Logframe bloat causes headaches, tiredness and indigestion in M&E staff. This post is about one cause of it.
Sometimes I have to help organisations with their existing results frameworks or logframes and I am struck by how often I see, below a composite result, what one could call “redundant results”: subsidiary results which are supposed to contribute to the higher, composite result but which are in fact just parts of its definition.
For example, suppose: “Result 1: increased awareness of HIV amongst schoolchildren and their parents”, which we could call a composite result, has below it two subsidiary results: “Result 1.1: increased awareness of HIV amongst schoolchildren” and “Result 1.2: increased awareness of HIV amongst parents”.
Does this kind of combination of results strike anyone else as weird? 1.1 and 1.2 are redundant, aren’t they? Can’t we just strike the two lower-level results? Leaving them in is a major cause of logframe bloat.
Manuals like the USAID TIPS series correctly teach that results have to be logically independent of their parent result; they can be measured independently from it, and collectively they can causally contribute to it. Whereas in the example, 1.1 and 1.2 together are the very same thing as 1; taken together, they logically imply it and are implied by it. If A and B are the same thing as C, they cannot cause it. It can’t be part of our theory of change to achieve C by doing C.
There are many occasions where we just have to have composite results; when we are addressing changes in related but different groups of stakeholders, or geographical areas, minority and majority groups, etc. Or where we are aiming for a bunch or series of related but different products or achievements or regulations adopted or whatever. That’s OK. But then isn’t it always a mistake to add a redundant level of superfluous results below such a composite result?
Sure, one can (correctly) respond “oh this just goes to show the fatal flaws in this kind of sequential, deterministic program design” but that doesn’t help the tens of thousands of organisations who are bound by contract to exactly these kinds of designs, and are going to be bound by similar contracts for the foreseeable future too.
This leads to a bunch of other issues.
First, unfortunately, there are many different ways in which subsidiary results can fail to be logically independent of the parent result. Here are some possibilities.
Exact overlap: subsidiary results overlap exactly with the parent. In this case we can just delete the redundant lower layer as discussed above.
The parent can include content which is not covered in the subsidiary results. So if we change Result 1 to “increased awareness of HIV amongst educational stakeholders”, 1.1 and 1.2 are partof the definition of 1, but we have left out teachers, principals, the education authorities etc. Now, do we assume that the subsidiary results (or any other results elsewhere in the framework) can make a causal contributionto this additional coverage in the parent?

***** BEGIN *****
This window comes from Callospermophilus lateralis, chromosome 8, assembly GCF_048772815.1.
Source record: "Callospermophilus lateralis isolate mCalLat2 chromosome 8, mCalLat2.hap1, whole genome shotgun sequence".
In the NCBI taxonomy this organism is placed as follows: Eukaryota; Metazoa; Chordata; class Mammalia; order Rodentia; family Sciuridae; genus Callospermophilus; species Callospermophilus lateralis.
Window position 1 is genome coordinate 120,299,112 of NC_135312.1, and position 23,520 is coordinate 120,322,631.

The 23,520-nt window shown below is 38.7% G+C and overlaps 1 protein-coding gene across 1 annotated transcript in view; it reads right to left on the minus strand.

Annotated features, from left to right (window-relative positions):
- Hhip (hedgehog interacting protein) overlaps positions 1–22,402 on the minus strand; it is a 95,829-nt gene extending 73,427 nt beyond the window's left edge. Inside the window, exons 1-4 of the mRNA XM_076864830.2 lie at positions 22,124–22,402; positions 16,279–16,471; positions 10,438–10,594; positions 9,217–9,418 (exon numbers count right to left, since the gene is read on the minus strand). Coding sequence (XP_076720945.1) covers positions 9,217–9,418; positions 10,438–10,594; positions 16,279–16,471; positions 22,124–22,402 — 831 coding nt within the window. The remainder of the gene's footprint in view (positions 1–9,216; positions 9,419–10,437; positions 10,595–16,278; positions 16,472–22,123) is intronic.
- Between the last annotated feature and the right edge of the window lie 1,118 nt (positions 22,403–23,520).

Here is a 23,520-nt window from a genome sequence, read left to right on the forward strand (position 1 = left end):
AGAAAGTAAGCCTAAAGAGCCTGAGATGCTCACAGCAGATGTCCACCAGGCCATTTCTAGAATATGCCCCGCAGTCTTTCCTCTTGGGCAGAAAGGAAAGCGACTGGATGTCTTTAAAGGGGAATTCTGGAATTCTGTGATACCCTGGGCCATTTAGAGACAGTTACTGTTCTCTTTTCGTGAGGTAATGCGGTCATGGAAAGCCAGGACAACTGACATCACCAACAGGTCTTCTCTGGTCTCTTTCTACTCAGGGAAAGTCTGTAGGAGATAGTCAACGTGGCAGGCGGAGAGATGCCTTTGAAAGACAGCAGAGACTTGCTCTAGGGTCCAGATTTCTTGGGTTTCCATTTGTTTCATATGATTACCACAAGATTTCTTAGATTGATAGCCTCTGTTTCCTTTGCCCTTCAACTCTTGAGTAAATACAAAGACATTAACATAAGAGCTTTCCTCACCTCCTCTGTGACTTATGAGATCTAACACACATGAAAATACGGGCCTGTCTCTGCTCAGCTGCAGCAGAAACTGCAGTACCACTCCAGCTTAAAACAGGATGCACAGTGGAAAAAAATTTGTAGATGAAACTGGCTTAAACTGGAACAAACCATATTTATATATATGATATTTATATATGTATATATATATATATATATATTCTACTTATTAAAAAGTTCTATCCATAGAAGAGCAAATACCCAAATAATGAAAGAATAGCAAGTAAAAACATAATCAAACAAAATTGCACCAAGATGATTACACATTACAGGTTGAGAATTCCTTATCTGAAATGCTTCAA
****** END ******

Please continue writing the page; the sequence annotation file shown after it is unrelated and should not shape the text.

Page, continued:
If no, we just have superfluous content in the parent which we are not programming to change and which should just be deleted (and then the subsidiary level is entirely redundant and we can delete that too).
If yes, for example because we believe the children and their parents will influence the other stakeholders, we have got a bit of a mess and we should redesign this part of the framework.
The subsidiary results can include content which is not covered in the parent. So if we change Result 1.1 to “increased awareness of STDs amongst school children”, 1.1 is still partof the definition of 1, but it also includes material which is not covered in 1. Now, do we assume that this additional content in the subsidiary results can make a causal contributionto the parent (or to any other results in the framework)? Again, there are two cases:
If no, we just have superfluous content in the subsidiary results which does not lead to higher-level change and which should probably just be deleted (and then the subsidiary level is entirely redundant and we can delete that too).
If yes, for example because we really believe the children’s knowledge of other STDs will influence or reinforce their or other stakeholders’ awareness of HIV, again we have got a bit of a mess and we should redesign this part of the framework.
Of course various combinations of case B and case C are possible too.
Second, what are we going to do about the indicators? Composite results need composite indicators. But donors want commitments to simple targets for simple indicators. So for a composite result we have to both define a set of subsidiary indicators for each of the dimensions of the result andspecify how to combine them into a single indicator.
I will look at composite indicators in a subsequent post.